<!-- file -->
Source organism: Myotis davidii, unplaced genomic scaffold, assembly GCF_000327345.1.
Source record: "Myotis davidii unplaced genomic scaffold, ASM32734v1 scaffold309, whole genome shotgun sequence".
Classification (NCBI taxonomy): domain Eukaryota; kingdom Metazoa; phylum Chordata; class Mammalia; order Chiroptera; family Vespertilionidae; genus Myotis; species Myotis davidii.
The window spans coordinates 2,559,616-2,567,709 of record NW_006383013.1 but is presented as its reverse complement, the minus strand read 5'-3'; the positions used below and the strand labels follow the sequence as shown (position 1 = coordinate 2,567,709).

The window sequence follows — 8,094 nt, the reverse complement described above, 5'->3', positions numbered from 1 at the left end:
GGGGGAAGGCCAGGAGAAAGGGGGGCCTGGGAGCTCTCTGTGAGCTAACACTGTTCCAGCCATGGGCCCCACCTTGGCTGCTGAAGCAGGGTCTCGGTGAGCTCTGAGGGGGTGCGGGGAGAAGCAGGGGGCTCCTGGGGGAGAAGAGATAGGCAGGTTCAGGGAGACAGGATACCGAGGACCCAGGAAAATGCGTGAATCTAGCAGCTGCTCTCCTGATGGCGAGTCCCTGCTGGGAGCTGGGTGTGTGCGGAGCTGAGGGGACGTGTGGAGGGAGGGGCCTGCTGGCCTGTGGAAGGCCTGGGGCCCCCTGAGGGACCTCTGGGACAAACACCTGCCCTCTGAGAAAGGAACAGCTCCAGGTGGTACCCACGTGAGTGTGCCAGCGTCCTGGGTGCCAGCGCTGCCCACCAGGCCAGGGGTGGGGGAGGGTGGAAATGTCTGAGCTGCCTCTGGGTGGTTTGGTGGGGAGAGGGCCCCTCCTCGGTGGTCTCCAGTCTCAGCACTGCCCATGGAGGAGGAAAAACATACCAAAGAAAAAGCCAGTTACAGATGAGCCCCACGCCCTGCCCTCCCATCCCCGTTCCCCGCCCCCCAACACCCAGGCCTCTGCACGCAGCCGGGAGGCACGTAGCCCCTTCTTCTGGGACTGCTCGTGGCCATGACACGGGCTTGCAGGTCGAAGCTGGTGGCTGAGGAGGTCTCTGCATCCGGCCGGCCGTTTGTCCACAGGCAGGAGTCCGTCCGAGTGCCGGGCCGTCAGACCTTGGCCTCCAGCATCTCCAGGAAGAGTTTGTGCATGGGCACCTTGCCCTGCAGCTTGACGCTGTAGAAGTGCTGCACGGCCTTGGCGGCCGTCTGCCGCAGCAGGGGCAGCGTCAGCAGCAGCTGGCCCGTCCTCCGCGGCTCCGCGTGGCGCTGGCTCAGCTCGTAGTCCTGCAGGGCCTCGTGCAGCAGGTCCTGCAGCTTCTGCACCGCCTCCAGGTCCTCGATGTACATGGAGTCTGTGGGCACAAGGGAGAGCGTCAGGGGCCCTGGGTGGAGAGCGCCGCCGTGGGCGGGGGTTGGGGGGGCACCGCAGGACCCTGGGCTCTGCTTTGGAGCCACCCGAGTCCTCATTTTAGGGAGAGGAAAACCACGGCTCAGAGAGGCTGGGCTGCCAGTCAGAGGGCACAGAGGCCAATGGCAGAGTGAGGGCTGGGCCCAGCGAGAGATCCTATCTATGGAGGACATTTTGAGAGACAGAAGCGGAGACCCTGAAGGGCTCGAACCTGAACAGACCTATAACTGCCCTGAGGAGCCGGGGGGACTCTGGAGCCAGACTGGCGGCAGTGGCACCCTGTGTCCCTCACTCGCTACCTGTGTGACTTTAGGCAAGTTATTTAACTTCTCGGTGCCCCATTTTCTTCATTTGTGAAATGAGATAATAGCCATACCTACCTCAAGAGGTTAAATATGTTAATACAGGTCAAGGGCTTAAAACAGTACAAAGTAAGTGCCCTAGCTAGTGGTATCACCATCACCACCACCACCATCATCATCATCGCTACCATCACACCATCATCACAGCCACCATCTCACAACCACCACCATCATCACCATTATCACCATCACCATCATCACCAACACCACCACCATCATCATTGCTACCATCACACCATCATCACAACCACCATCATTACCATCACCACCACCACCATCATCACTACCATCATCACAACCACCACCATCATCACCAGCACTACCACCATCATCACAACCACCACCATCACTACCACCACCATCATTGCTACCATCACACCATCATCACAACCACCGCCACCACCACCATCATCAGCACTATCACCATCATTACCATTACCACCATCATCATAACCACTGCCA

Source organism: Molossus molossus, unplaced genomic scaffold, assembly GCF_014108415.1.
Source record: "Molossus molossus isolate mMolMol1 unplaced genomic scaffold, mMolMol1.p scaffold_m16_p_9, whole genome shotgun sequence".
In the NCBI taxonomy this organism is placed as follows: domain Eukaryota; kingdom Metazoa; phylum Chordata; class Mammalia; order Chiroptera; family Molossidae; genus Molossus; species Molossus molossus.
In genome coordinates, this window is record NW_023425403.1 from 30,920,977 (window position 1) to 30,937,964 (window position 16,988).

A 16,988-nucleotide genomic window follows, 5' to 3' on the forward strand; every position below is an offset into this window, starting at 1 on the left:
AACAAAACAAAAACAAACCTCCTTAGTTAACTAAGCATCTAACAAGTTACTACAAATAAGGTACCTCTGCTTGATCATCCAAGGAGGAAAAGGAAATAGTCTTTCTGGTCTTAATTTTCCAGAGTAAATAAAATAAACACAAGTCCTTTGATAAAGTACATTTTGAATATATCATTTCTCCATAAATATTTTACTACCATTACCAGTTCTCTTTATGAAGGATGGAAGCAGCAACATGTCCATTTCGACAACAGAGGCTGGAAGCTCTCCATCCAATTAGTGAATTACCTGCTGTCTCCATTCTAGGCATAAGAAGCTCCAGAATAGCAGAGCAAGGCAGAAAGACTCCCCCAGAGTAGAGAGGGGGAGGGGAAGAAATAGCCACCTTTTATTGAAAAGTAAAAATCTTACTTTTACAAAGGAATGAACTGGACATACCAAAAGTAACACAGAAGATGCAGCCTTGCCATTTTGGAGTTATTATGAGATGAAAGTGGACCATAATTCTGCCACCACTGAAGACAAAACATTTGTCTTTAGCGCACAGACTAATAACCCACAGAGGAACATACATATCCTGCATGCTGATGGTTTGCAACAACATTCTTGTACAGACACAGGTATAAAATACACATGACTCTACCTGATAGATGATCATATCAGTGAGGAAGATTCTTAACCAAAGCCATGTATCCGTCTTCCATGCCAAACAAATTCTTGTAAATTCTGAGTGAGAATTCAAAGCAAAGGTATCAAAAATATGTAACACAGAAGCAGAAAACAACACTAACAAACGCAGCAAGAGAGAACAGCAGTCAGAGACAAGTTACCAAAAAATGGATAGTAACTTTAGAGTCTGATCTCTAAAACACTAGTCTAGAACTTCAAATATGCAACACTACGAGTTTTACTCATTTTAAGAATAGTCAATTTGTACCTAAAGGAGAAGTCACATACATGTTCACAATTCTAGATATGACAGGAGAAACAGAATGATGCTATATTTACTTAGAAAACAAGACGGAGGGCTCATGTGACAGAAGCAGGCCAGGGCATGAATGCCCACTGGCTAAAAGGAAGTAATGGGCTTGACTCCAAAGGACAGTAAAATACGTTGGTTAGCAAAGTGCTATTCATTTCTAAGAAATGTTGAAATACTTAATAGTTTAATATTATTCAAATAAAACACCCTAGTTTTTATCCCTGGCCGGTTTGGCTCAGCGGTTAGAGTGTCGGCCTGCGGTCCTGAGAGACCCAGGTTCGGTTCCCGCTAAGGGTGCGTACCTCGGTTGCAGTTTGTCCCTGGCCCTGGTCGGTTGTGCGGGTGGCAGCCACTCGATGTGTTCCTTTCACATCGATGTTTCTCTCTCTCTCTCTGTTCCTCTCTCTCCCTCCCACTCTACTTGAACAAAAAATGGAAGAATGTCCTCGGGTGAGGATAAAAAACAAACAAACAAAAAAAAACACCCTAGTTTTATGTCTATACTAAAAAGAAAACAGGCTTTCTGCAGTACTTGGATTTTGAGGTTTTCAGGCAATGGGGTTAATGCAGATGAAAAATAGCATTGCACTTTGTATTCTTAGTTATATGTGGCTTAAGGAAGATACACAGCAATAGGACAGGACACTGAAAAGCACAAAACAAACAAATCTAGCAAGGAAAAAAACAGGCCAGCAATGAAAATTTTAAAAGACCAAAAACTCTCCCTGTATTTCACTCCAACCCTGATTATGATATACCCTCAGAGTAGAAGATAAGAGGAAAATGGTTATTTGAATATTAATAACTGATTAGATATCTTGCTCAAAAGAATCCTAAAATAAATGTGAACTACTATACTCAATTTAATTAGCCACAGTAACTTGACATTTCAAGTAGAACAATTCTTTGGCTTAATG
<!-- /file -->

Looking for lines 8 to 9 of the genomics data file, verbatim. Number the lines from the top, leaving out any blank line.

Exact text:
Source record: "Molossus molossus isolate mMolMol1 unplaced genomic scaffold, mMolMol1.p scaffold_m16_p_9, whole genome shotgun sequence".
In the NCBI taxonomy this organism is placed as follows: domain Eukaryota; kingdom Metazoa; phylum Chordata; class Mammalia; order Chiroptera; family Molossidae; genus Molossus; species Molossus molossus.